The Evil of Iago
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The paper discusses how Iago's spiteful actions, feigned friendship and sociopathic lack of concern for anyone but himself, ruin and end the lives of his supposed friends, displaying an evil within him that baffles the mind of the reader. The paper describes how cold, cruel Iago is extremely clever in his manipulations because he manages to come off as the innocent bystander when in fact he is the cause of the chaos surrounding him. The paper highlights how he takes great pleasure in using the fears, insecurities and emotions of those around to set them against one another. The paper suggests that mental illnesses could be the root of Iago's evil, and concludes that Shakespeare provokes serious contemplation when it comes to the complex and mysterious character of fiendish Iago.
From the Paper:"Charmingly deceitful, selfish in the extreme, possibly a pathological liar, and lacking sincere emotion, Iago displays almost every sign of sociopathic behavior, ("How"). He is not the tragic hero yet still he possesses a fatal flaw: he enjoys bragging about his clever underhandedness. Though he hides his true motives to those he manipulates, he is usually willing to tell all to those he thinks too stupid to use his negligent disclosures against him. In speaking with Roderigo, the main instrument of his whims, Iago lets slip a vital fact about himself that unmasks his whole identity, "I am not what I am", (Othello. Act 1. Scene 1. 65). His cruel, grandiose scheme is ultimately unveiled for all to see by his own wife, Emilia, when she relinquishes the truth about Othello's handkercheif. Had he never involved her in his plans, it is possible no one would ever have learned the truth about Othello's wife Desdemona or his deceitfulness. Iago's primary focus of corruption is the initially good and gentle Moor, Othello. Playing off Othello's naievity, trust, and passionate nature, Iago is successful in his fiendish plotting. He is consumed with jealousy towards Othello's exceptional life and, though unclear about his feelings toward Desdemona, it does seem that he may harbor a secret desire for his friend's wife. If this is so, Iago holds the childish philosophy, "If I can't have it, no one can", driving Othello to murder his sweet Desdemona."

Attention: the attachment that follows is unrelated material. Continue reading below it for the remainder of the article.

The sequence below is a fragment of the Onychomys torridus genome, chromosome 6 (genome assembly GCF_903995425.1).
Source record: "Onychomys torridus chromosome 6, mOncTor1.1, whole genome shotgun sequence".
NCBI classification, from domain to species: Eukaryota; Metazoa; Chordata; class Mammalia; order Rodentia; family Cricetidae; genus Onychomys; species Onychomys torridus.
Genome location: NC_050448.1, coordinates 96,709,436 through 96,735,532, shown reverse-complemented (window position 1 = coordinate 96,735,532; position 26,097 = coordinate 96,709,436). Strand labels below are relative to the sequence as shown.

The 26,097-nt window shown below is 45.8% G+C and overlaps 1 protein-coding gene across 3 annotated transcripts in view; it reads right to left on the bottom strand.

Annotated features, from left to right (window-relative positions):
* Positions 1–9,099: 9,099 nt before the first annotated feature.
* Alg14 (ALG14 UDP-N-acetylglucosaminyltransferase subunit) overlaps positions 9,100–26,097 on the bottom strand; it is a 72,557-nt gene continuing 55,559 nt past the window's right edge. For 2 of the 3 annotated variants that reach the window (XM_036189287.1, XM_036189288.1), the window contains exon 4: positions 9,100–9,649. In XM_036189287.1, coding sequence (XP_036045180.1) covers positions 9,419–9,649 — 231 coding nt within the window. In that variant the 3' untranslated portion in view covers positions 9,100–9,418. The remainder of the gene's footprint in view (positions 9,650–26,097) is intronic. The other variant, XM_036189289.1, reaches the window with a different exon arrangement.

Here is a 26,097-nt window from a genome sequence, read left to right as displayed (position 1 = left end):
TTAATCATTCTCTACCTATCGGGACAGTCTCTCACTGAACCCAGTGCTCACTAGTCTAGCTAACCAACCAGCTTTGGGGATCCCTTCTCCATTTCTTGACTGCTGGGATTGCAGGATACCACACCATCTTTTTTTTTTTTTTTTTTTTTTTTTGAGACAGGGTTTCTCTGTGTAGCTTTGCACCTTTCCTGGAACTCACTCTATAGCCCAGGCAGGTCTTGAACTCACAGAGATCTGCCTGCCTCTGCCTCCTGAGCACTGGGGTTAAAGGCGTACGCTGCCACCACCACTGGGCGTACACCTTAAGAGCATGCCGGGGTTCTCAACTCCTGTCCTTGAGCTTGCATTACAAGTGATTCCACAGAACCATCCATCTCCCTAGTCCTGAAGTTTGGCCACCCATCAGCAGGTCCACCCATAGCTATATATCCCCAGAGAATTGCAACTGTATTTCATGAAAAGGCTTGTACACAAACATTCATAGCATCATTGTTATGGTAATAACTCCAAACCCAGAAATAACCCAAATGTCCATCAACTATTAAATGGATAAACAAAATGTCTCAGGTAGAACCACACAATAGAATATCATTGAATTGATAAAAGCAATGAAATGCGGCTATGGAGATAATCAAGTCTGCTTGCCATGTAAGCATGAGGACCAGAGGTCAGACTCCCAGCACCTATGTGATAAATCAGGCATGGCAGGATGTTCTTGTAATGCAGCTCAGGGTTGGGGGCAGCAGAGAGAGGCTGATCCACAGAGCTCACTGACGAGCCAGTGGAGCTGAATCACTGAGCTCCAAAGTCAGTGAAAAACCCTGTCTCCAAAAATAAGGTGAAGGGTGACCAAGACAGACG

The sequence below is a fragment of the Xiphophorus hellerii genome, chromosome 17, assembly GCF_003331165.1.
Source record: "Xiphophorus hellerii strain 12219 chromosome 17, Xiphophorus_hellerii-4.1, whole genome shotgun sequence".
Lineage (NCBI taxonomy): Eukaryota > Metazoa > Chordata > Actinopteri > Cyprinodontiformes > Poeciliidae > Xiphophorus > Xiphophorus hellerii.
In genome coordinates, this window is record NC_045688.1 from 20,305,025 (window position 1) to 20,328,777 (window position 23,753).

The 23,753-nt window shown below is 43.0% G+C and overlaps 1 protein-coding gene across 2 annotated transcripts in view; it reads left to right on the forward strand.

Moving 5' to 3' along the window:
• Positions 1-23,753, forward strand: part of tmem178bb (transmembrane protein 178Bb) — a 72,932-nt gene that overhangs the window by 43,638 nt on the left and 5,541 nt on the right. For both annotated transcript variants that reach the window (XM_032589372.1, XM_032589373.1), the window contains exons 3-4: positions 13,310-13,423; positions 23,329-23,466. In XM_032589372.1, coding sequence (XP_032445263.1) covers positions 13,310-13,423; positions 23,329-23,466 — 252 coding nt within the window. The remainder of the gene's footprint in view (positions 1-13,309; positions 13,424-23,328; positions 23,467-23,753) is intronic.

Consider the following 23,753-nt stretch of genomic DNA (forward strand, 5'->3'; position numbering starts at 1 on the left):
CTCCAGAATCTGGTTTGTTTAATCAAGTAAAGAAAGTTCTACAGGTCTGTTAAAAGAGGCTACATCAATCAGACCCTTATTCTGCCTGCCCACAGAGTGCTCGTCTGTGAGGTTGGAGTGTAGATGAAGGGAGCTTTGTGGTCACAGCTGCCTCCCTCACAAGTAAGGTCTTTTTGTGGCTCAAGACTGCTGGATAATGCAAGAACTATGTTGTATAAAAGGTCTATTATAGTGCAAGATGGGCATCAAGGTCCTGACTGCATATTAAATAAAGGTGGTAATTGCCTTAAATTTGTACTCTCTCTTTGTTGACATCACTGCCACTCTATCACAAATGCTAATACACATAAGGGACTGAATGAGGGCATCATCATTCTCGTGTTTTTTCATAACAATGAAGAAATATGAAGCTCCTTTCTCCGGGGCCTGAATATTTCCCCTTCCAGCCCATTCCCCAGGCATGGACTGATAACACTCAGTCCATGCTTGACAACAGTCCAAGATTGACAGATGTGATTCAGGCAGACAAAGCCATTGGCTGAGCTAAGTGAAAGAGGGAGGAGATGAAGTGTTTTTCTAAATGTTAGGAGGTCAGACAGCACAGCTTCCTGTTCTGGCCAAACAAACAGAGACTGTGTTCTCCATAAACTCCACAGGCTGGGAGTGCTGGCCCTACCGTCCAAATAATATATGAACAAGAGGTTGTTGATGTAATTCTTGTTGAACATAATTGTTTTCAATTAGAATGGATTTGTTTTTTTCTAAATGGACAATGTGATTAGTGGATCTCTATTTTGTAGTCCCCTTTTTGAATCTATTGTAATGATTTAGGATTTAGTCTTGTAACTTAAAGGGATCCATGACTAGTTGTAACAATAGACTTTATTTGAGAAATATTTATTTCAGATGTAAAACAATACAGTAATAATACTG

Sample of Sources Used:
- Asha. "How to Identify Sociopathic Behavior." 2009. eHow.com. 15 April 2009. <http://www.ehow.com/how_2337343_identify-sociopathic- behavior.html> Shakespeare, William, Othello, the Moor of Venice. rpt. Thomas R. Arp and
- Greg Johnson, eds. Perrine's Literature: Structure, Sound, and Sense. 10th ed. Boston: Wadsworth, 2009. 1273 - 1368
- Tonski, Gim. "Iago: What were his motives for destroying a perfect society?" 2009. Helium.com. 15 April 2009. <http://www.helium.com/items/875208-iago-what-were-his-true-motives-for-destroying-a-perfect-society>
Cite this Analytical Essay:
The Evil of Iago (2013, July 30) Retrieved January 27, 2021, from https://www.academon.com/analytical-essay/the-evil-of-iago-153631/
"The Evil of Iago" 30 July 2013. Web. 27 January. 2021. <https://www.academon.com/analytical-essay/the-evil-of-iago-153631/>